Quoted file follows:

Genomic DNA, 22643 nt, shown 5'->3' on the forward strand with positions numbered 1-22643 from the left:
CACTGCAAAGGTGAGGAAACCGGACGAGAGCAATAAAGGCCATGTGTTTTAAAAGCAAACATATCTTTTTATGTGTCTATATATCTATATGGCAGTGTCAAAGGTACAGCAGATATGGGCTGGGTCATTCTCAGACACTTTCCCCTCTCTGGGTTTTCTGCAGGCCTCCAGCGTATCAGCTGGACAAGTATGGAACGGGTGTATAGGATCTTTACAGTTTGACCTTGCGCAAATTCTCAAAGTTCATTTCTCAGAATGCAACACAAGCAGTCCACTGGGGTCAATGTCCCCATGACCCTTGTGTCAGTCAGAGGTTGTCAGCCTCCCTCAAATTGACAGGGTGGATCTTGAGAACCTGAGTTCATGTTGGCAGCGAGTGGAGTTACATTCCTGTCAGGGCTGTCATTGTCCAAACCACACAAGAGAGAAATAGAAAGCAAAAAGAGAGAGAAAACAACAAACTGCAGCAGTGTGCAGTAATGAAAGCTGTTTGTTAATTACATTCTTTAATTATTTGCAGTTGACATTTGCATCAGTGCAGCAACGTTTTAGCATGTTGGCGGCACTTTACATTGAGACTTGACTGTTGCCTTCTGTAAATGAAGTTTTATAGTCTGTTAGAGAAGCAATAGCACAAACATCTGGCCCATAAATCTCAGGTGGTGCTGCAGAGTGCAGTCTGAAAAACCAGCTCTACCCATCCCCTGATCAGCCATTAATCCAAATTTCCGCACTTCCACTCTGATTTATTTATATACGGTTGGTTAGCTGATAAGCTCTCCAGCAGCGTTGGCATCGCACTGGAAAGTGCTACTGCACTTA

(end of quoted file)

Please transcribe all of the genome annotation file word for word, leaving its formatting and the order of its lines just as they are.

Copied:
Genomic DNA, 22643 nt, shown 5'->3' on the forward strand with positions numbered 1-22643 from the left:
CACTGCAAAGGTGAGGAAACCGGACGAGAGCAATAAAGGCCATGTGTTTTAAAAGCAAACATATCTTTTTATGTGTCTATATATCTATATGGCAGTGTCAAAGGTACAGCAGATATGGGCTGGGTCATTCTCAGACACTTTCCCCTCTCTGGGTTTTCTGCAGGCCTCCAGCGTATCAGCTGGACAAGTATGGAACGGGTGTATAGGATCTTTACAGTTTGACCTTGCGCAAATTCTCAAAGTTCATTTCTCAGAATGCAACACAAGCAGTCCACTGGGGTCAATGTCCCCATGACCCTTGTGTCAGTCAGAGGTTGTCAGCCTCCCTCAAATTGACAGGGTGGATCTTGAGAACCTGAGTTCATGTTGGCAGCGAGTGGAGTTACATTCCTGTCAGGGCTGTCATTGTCCAAACCACACAAGAGAGAAATAGAAAGCAAAAAGAGAGAGAAAACAACAAACTGCAGCAGTGTGCAGTAATGAAAGCTGTTTGTTAATTACATTCTTTAATTATTTGCAGTTGACATTTGCATCAGTGCAGCAACGTTTTAGCATGTTGGCGGCACTTTACATTGAGACTTGACTGTTGCCTTCTGTAAATGAAGTTTTATAGTCTGTTAGAGAAGCAATAGCACAAACATCTGGCCCATAAATCTCAGGTGGTGCTGCAGAGTGCAGTCTGAAAAACCAGCTCTACCCATCCCCTGATCAGCCATTAATCCAAATTTCCGCACTTCCACTCTGATTTATTTATATACGGTTGGTTAGCTGATAAGCTCTCCAGCAGCGTTGGCATCGCACTGGAAAGTGCTACTGCACTTA